DS: The book is drawn from the first couple thousand videos. We started working on the book very shortly after the project exploded. We looked for stories that were heartfelt and moving and really showed the diversity of the LGBT experience. That was what the project was about from the start. We wanted kids who came to the site to see videos from all different kinds of LGBT adults, all races, all religious traditions, different classes, because not all LGBT kids look like me and Terry or have our backgrounds. There have been so many tremendous videos that have come in after we had gone to press that we weren’t able to include in the book, but those that we did include we wanted to resonate with LGBT kids from all walks of life.

SFBG: You mentioned you started working on the book soon after the project exploded. When was the moment when you realized, “oh shit, it’s exploded!” Was it the response from celebrities? From the White House?

DS: It was way before that. Really the most important videos in the project are by unknown LGBT adults, in my opinion. We got an indication that this was going to be big in about 24 hours. The emails started pouring in to the account. And YouTube likes and e-mail forwarding, exploding on Twitter and Facebook. And after four days when we reached 650 videos, it became clear we had touched a nerve. LGBT adults never really felt like we could talk to LGBT kids without being accused of attempting to recruit. We were sort of inhibited. And this was a way to reach out without waiting for an invitation.

SFBG: What has been preventing LGBT adults from reaching out to LGBT kids?

DS: The message to LGBT adults since Stonewall has been this: you are ours to torture until you’re 18. Then you can leave home, you can come out. You don’t have to go to church anymore. You can get out of this goddamn high school. If we haven’t destroyed you, and you can manage to survive the hell we’ve put you through, maybe you can build an adult life for yourself. The one thing you cannot do is talk to the kids we are still torturing in the same schools and small towns. And if you try to, you’re going to be accused of being a pedophile or of recruiting. That’s the charge that’s been leveled since the early 70s with Jerry Falwell. So adults gays and lesbians felt bad whenever we would hear what teenage queers were going through cause we had been through it ourselves and helpless. And even if we wanted to reach out to gay youth, where could we do it? Well we found a way.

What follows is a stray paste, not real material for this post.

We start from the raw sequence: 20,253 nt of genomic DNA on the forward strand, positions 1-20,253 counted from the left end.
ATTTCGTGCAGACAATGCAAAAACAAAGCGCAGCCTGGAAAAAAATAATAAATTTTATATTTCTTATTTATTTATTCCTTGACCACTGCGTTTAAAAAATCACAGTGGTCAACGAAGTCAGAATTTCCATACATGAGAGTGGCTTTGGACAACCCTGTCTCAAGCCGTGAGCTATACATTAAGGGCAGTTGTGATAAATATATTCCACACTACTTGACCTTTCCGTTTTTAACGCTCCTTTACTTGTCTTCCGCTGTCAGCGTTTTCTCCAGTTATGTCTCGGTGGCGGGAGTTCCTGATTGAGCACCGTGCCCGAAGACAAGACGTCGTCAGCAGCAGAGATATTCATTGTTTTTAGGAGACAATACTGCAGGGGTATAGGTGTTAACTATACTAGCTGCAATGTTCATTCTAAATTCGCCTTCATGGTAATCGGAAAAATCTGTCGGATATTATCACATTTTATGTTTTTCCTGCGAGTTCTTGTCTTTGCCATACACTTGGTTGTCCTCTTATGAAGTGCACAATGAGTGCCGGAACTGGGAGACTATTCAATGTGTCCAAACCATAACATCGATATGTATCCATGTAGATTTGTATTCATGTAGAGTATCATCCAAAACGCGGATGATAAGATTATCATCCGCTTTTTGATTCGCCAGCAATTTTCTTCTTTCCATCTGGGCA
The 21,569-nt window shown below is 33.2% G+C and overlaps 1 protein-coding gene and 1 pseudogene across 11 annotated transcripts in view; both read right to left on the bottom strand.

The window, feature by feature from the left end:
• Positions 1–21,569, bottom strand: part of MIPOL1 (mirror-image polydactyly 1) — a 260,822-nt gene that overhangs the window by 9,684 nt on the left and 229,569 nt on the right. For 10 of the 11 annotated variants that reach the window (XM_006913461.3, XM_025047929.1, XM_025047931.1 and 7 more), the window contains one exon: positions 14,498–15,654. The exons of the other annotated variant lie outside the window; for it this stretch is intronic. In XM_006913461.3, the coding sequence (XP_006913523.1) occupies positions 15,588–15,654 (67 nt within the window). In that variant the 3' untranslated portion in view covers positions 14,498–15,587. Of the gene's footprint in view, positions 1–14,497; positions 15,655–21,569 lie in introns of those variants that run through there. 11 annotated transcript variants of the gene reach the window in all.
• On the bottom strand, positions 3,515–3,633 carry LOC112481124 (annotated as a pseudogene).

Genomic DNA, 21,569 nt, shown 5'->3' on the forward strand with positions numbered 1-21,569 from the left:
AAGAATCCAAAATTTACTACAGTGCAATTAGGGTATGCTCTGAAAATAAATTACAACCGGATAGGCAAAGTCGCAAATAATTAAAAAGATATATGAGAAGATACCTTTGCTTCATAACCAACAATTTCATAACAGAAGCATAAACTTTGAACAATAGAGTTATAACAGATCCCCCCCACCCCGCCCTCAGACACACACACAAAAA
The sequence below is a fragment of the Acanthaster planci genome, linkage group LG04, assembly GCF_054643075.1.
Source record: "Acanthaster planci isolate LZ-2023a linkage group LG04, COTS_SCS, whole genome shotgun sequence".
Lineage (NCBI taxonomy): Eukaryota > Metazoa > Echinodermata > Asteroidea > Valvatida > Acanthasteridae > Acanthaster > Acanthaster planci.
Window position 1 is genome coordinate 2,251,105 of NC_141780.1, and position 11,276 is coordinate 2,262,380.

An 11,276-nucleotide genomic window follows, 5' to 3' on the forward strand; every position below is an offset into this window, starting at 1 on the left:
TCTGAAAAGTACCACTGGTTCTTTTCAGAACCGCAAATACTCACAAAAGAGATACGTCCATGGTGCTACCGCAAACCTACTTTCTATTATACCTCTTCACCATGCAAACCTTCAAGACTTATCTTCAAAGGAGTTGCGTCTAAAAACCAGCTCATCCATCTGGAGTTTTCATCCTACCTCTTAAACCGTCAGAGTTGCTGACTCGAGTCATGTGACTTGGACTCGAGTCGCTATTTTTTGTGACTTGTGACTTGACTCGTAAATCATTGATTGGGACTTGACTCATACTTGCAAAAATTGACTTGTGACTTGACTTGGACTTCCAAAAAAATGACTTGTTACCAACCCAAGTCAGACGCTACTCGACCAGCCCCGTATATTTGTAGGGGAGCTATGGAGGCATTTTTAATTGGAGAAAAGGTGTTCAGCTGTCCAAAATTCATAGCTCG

SFBG: So we’ve been told, deal with it until you’re 18, then you can leave your shitty small town and move to a big city and be happy. Isn’t that also at the root of It Gets Better message? Isn’t it also deeply reliant on the future?

DS: Yes, we have to recognize that for some queer kids that is the best we can offer. There are kids in situations of extreme isolation, where all we can do is put the message in a bottle and throw it to the sea and give them hope for the future. And I think that’s legitimate. In the book, there are tons of essay from people who are sharing how they made it better for themselves – some people got their GED and left school early, some kids started a GSA. Not all the videos say you have to wait. In some cases, you can make it better for yourself right now. But for a kid, 15-years-old, with fundamental evangelical parents in the deep South dragged to a mega-church every Sunday, that kid can’t come out right now without risking his future. Forty percent of homeless teenagers are LGBT kids who were thrown out of the house when they were outted or came out to their families. It’s insensitive of us to suggest that all kids are in a place where they can make it better by snapping their fingers, or starting a GSA or coming out. Some kids have to go into deep cover and tough it out. And they need our love and support and advice, too.

SFBG: Most of the times, the bullies themselves are the ones in more of a crisis. Who’s reaching out to those kids?

DS: [Laughs] I don’t know and I don’t care, quite frankly. If someone wants to start a project to help with bullies’ inner torments they’re free to do so.

SFBG: Did you start the campaign in response to all the gay teen suicides?

DS: We started it after Billy Lucas’s suicide in Indiana and Justin Aaberg. Those were the two that inspired us to act. The campaign was up and running before Tyler Clementi, before Asher Brown, before Seth Walsh, before Raymond Chase, before Cody Barker. But it started with those two, and those two were too many, too heartbreaking.

SFBG: Isn’t suicide a mental health issue not necessarily a bullying issue?

DS: Of course suicide is a mental health issue, but we do know that bullying can be a trigger, an it has to be addressed. We are putting up suicide barriers on the Golden Gate bridge. The bridges don’t necessarily cause suicides. We do know that Seth Walsh, the kid in California who killed himself, his suicide note talked about the bullying he experienced in his school.

SFBG: Is the Internet making things worse, with cyberbullying possible 24/7?

DS: People have said, bullying doesn’t follow you home, home is your refuge. But for queer kids, all too often, home wasn’t a refuge. LGBT kids are often bullied by their parents, and that quadruples the rate of suicide for queer kids. I do think cyberbullying is a problem, but I don’t think that around-the-clock bullying is anything new when you’re talking about the experiences of queer kids.

SFBG: So what’s next for It Gets Better?

DS: Our goal is to preserve the website, preserve the videos. We know for a fact that the videos and the outreach have saved lives. And in ten years, kids who are four years old now, know about the website and can find their way there.